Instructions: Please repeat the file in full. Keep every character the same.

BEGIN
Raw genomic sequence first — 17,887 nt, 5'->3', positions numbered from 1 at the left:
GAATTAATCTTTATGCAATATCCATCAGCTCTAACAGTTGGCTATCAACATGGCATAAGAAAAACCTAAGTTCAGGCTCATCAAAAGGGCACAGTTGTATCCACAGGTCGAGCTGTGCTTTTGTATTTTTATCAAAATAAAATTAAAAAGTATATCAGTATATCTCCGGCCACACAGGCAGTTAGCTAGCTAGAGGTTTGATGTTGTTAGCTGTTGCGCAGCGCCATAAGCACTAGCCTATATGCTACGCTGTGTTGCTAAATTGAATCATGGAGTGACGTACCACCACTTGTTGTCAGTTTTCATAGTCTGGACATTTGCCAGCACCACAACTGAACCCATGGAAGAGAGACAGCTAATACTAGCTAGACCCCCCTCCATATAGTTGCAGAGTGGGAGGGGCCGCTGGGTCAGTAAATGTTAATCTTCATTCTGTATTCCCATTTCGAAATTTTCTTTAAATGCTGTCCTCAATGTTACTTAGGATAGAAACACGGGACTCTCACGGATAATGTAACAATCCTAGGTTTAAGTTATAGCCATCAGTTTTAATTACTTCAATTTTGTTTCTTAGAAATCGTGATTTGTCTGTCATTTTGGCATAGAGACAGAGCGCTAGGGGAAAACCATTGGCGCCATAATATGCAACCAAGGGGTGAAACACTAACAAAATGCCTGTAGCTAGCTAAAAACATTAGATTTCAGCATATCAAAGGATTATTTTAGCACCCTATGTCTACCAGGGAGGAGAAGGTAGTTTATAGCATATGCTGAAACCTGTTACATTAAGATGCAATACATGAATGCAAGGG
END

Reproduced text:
Raw genomic sequence first — 17,887 nt, 5'->3', positions numbered from 1 at the left:
GAATTAATCTTTATGCAATATCCATCAGCTCTAACAGTTGGCTATCAACATGGCATAAGAAAAACCTAAGTTCAGGCTCATCAAAAGGGCACAGTTGTATCCACAGGTCGAGCTGTGCTTTTGTATTTTTATCAAAATAAAATTAAAAAGTATATCAGTATATCTCCGGCCACACAGGCAGTTAGCTAGCTAGAGGTTTGATGTTGTTAGCTGTTGCGCAGCGCCATAAGCACTAGCCTATATGCTACGCTGTGTTGCTAAATTGAATCATGGAGTGACGTACCACCACTTGTTGTCAGTTTTCATAGTCTGGACATTTGCCAGCACCACAACTGAACCCATGGAAGAGAGACAGCTAATACTAGCTAGACCCCCCTCCATATAGTTGCAGAGTGGGAGGGGCCGCTGGGTCAGTAAATGTTAATCTTCATTCTGTATTCCCATTTCGAAATTTTCTTTAAATGCTGTCCTCAATGTTACTTAGGATAGAAACACGGGACTCTCACGGATAATGTAACAATCCTAGGTTTAAGTTATAGCCATCAGTTTTAATTACTTCAATTTTGTTTCTTAGAAATCGTGATTTGTCTGTCATTTTGGCATAGAGACAGAGCGCTAGGGGAAAACCATTGGCGCCATAATATGCAACCAAGGGGTGAAACACTAACAAAATGCCTGTAGCTAGCTAAAAACATTAGATTTCAGCATATCAAAGGATTATTTTAGCACCCTATGTCTACCAGGGAGGAGAAGGTAGTTTATAGCATATGCTGAAACCTGTTACATTAAGATGCAATACATGAATGCAAGGG